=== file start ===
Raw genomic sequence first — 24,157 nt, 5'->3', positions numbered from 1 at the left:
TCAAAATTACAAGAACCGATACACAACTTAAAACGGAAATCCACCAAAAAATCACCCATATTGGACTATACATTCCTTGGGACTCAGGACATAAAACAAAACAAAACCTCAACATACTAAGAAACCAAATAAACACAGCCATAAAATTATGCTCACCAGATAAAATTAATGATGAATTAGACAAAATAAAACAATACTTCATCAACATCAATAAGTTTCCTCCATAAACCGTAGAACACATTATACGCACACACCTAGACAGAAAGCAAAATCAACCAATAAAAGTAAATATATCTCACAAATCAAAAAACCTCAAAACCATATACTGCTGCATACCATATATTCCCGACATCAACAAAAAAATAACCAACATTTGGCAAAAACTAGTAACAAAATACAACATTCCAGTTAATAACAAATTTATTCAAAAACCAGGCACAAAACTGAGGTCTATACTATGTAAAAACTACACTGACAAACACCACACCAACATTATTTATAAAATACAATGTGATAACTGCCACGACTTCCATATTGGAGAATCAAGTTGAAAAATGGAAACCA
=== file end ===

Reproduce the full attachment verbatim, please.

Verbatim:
Raw genomic sequence first — 24,157 nt, 5'->3', positions numbered from 1 at the left:
TCAAAATTACAAGAACCGATACACAACTTAAAACGGAAATCCACCAAAAAATCACCCATATTGGACTATACATTCCTTGGGACTCAGGACATAAAACAAAACAAAACCTCAACATACTAAGAAACCAAATAAACACAGCCATAAAATTATGCTCACCAGATAAAATTAATGATGAATTAGACAAAATAAAACAATACTTCATCAACATCAATAAGTTTCCTCCATAAACCGTAGAACACATTATACGCACACACCTAGACAGAAAGCAAAATCAACCAATAAAAGTAAATATATCTCACAAATCAAAAAACCTCAAAACCATATACTGCTGCATACCATATATTCCCGACATCAACAAAAAAATAACCAACATTTGGCAAAAACTAGTAACAAAATACAACATTCCAGTTAATAACAAATTTATTCAAAAACCAGGCACAAAACTGAGGTCTATACTATGTAAAAACTACACTGACAAACACCACACCAACATTATTTATAAAATACAATGTGATAACTGCCACGACTTCCATATTGGAGAATCAAGTTGAAAAATGGAAACCA